[SciPy-dev] The future of the scipy.sandbox and a reminder of upcoming doc-day
Thu Jan 3 03:18:05 CST 2008
Nathan Bell wrote:
> On Jan 2, 2008 4:03 AM, Robert Cimrman <firstname.lastname@example.org> wrote:
>> IMHO iterative solvers (eigen- or linear) do not care about the format
>> of matrices they work with - all they need is the matrix action on a
>> vector. Due to this I think they do not belong under scipy.sparse - they
>> should work without change for dense matrices, or even for matrix-like
>> objects that have only the matrix action (A*x) implemented. lobpcg.py
>> works like that already - a user can pass in a dense/sparse matrix or a
>> +1. Maybe instead of 'iterative' I would use something like
>> 'isolve(r(s))' to indicate their purpose better.
> Travis suggested creating scipy.splinalg to include the sparse solvers
> and other functionality. We could have:
> splinalg.factor -- direct factorization methods (e.g. SuperLU)
> splinalg.eigen -- sparse eigensolvers (e.g. ARPACK, lobpcg)
> splinalg.solve -- sparse solvers for linear systems (e.g. CG, GMRES)
> In the process we'd eliminate scipy.linsolve and
> scipy.linalg.iterative and move that code to splinalg.factor and
> splinalg.solve respectively. We could then draw a distinction between
> scipy.linalg -- dense linear algebra and splinalg -- sparse linear
> algebra. We could then move sparse functions spkron and spdiags to
> splinalg.construct or something like that.
Maybe the contruction functions could live directly in the splinalg
> I'm not married to any of the names above, so feel free to offer alternatives.
The names are good.
Now what to do with umfpack? The current situation when the wrappers are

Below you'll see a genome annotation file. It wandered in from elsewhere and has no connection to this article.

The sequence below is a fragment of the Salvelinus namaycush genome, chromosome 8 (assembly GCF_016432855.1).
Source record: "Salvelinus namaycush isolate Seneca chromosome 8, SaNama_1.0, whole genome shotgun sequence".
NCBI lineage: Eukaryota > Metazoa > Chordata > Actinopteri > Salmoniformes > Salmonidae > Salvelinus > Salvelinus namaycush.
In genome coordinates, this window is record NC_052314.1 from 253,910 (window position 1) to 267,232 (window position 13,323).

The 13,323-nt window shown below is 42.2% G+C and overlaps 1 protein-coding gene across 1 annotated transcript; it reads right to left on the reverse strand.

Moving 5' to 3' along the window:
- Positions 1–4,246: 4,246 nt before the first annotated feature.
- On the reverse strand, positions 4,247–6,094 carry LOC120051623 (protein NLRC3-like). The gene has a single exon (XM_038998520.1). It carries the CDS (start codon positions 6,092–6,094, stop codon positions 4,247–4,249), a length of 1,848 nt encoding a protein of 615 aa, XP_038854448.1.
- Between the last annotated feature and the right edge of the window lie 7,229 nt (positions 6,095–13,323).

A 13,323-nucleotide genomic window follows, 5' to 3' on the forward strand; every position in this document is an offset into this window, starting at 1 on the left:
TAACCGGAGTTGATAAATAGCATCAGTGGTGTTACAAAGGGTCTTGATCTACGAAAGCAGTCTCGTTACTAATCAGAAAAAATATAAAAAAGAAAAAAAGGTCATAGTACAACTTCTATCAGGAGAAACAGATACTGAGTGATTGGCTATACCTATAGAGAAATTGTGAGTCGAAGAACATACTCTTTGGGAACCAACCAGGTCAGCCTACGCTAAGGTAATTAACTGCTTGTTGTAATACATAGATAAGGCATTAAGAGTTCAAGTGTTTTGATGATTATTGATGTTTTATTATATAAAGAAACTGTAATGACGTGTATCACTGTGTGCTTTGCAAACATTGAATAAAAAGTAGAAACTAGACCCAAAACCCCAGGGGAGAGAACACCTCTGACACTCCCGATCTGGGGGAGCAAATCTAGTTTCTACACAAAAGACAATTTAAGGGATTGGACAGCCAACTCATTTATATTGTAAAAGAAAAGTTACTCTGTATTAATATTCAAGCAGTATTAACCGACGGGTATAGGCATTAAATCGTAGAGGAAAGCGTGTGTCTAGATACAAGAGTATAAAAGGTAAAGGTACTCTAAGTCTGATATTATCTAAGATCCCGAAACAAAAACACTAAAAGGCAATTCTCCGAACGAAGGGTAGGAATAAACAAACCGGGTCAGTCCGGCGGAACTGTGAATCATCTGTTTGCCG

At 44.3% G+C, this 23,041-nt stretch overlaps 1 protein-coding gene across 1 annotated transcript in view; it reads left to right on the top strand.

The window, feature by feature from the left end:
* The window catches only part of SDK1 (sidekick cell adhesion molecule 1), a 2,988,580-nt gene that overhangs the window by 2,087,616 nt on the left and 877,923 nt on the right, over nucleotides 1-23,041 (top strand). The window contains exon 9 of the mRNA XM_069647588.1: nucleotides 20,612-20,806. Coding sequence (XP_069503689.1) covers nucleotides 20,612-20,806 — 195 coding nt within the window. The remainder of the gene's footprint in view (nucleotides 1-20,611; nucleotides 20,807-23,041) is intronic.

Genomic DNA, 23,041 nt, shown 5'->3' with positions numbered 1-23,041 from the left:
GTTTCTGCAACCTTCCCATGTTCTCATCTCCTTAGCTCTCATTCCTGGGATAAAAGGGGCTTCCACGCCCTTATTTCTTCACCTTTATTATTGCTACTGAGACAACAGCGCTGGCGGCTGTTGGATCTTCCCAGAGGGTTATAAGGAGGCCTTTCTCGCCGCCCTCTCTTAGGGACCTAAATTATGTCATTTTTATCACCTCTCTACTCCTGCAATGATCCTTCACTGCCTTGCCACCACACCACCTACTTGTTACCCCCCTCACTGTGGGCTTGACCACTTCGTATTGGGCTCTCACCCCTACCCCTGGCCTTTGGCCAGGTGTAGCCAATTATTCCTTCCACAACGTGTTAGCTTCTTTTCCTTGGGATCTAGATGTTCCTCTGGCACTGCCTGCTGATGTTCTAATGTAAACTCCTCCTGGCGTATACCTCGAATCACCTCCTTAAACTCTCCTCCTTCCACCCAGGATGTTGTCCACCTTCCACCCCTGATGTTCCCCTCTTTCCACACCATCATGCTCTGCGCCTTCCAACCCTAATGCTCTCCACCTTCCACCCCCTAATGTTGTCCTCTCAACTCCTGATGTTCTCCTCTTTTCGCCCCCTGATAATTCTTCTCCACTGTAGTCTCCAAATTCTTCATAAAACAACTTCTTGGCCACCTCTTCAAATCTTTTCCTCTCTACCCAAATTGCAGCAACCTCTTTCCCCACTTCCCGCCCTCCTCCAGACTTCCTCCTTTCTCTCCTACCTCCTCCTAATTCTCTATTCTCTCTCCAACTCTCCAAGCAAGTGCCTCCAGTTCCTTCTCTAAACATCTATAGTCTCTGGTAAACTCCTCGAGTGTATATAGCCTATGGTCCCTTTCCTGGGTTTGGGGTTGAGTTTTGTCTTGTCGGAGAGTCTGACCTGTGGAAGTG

in linsolve and the solver is external is not ideal. I did it this way
at time when there were no scikits and SuperLU solver included in scipy
had not performed well for my matrices. Would it be a good scikit? Or we
could contact Tim Davis...
Like Ondrej said, more solvers are always needed.
> I agree with your statement that such solvers should not be
> exclusively for sparse matrices. However it's important to set them
> apart from the dense solvers so new users can find the most
> appropriate solver for their needs.
Yes, it makes sense to separate dense and sparse solvers, at least until
there is some notion of a sparse matrix in numpy and most relevant
functions work for 2D dense arrays, dense matrices and sparse matrices.
We could make a new sparse matrix-like class, which just implements a
matrix action via a user-specified function. Is the name MatrixAction ok?
Many solvers expect a particular sparse matrix format. Apart from the
fact that this should be properly documented, I would like to issue a
warning when an implicit conversion of a sparse format occurs. This
could be controlled by some warning-level or verbosity parameter.
> We should also explore the idea of having a scipy.gallery in the
> spirit of MATLAB's gallery function. This would be extremely helpful
> in illustrating non-trivial usage of the sparse module (in tutorials
> and docstrings) and would facilitate more interesting unittests. Any
I am sure Nils Wagner has lots of interesting matrices to test
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